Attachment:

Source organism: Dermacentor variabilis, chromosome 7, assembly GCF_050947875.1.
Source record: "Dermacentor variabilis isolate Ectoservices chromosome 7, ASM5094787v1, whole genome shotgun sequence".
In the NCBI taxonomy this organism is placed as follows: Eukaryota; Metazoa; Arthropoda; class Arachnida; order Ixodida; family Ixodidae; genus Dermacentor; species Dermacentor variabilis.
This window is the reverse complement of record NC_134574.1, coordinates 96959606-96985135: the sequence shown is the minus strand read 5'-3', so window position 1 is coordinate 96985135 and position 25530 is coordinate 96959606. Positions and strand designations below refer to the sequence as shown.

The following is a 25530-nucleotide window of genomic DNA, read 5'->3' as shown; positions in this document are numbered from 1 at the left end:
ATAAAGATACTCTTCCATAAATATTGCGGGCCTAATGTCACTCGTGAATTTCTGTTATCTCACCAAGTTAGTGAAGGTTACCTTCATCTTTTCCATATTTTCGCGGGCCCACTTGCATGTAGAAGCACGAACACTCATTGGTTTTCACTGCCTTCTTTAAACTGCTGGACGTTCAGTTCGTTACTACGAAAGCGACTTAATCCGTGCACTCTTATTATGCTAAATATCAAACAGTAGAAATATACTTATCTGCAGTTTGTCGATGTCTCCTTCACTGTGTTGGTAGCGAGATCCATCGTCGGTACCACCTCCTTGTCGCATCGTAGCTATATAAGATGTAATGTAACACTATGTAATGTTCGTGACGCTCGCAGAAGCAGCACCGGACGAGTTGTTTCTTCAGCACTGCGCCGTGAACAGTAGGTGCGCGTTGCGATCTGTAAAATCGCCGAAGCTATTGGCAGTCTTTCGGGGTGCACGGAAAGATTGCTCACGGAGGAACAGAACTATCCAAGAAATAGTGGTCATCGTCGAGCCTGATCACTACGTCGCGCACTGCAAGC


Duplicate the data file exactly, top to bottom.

Source organism: Dermacentor variabilis, chromosome 7, assembly GCF_050947875.1.
Source record: "Dermacentor variabilis isolate Ectoservices chromosome 7, ASM5094787v1, whole genome shotgun sequence".
In the NCBI taxonomy this organism is placed as follows: Eukaryota; Metazoa; Arthropoda; class Arachnida; order Ixodida; family Ixodidae; genus Dermacentor; species Dermacentor variabilis.
This window is the reverse complement of record NC_134574.1, coordinates 96959606-96985135: the sequence shown is the minus strand read 5'-3', so window position 1 is coordinate 96985135 and position 25530 is coordinate 96959606. Positions and strand designations below refer to the sequence as shown.

The following is a 25530-nucleotide window of genomic DNA, read 5'->3' as shown; positions in this document are numbered from 1 at the left end:
ATAAAGATACTCTTCCATAAATATTGCGGGCCTAATGTCACTCGTGAATTTCTGTTATCTCACCAAGTTAGTGAAGGTTACCTTCATCTTTTCCATATTTTCGCGGGCCCACTTGCATGTAGAAGCACGAACACTCATTGGTTTTCACTGCCTTCTTTAAACTGCTGGACGTTCAGTTCGTTACTACGAAAGCGACTTAATCCGTGCACTCTTATTATGCTAAATATCAAACAGTAGAAATATACTTATCTGCAGTTTGTCGATGTCTCCTTCACTGTGTTGGTAGCGAGATCCATCGTCGGTACCACCTCCTTGTCGCATCGTAGCTATATAAGATGTAATGTAACACTATGTAATGTTCGTGACGCTCGCAGAAGCAGCACCGGACGAGTTGTTTCTTCAGCACTGCGCCGTGAACAGTAGGTGCGCGTTGCGATCTGTAAAATCGCCGAAGCTATTGGCAGTCTTTCGGGGTGCACGGAAAGATTGCTCACGGAGGAACAGAACTATCCAAGAAATAGTGGTCATCGTCGAGCCTGATCACTACGTCGCGCACTGCAAGC